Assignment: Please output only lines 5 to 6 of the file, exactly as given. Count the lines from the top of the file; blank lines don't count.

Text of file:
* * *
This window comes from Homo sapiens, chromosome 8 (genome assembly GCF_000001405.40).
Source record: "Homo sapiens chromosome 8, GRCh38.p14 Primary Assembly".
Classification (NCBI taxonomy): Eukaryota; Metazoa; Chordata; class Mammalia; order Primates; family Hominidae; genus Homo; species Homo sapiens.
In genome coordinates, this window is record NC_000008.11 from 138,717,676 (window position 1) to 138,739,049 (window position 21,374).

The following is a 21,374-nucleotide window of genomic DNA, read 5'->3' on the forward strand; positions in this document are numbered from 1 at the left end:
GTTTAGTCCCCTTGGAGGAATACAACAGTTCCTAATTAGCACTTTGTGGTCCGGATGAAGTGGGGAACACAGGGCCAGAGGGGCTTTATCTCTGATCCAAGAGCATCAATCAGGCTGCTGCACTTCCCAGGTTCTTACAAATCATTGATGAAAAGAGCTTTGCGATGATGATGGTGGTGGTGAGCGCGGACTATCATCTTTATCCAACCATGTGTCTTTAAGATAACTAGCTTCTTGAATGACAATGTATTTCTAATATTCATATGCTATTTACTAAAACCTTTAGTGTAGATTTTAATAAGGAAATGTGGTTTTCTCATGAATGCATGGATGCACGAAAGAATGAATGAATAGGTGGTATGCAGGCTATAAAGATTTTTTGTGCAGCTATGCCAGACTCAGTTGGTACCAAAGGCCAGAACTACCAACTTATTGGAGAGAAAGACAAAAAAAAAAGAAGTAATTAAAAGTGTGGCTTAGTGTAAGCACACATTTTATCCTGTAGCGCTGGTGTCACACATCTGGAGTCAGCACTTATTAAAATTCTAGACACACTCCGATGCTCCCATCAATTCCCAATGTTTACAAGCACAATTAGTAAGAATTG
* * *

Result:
The following is a 21,374-nucleotide window of genomic DNA, read 5'->3' on the forward strand; positions in this document are numbered from 1 at the left end:
GTTTAGTCCCCTTGGAGGAATACAACAGTTCCTAATTAGCACTTTGTGGTCCGGATGAAGTGGGGAACACAGGGCCAGAGGGGCTTTATCTCTGATCCAAGAGCATCAATCAGGCTGCTGCACTTCCCAGGTTCTTACAAATCATTGATGAAAAGAGCTTTGCGATGATGATGGTGGTGGTGAGCGCGGACTATCATCTTTATCCAACCATGTGTCTTTAAGATAACTAGCTTCTTGAATGACAATGTATTTCTAATATTCATATGCTATTTACTAAAACCTTTAGTGTAGATTTTAATAAGGAAATGTGGTTTTCTCATGAATGCATGGATGCACGAAAGAATGAATGAATAGGTGGTATGCAGGCTATAAAGATTTTTTGTGCAGCTATGCCAGACTCAGTTGGTACCAAAGGCCAGAACTACCAACTTATTGGAGAGAAAGACAAAAAAAAAAGAAGTAATTAAAAGTGTGGCTTAGTGTAAGCACACATTTTATCCTGTAGCGCTGGTGTCACACATCTGGAGTCAGCACTTATTAAAATTCTAGACACACTCCGATGCTCCCATCAATTCCCAATGTTTACAAGCACAATTAGTAAGAATTG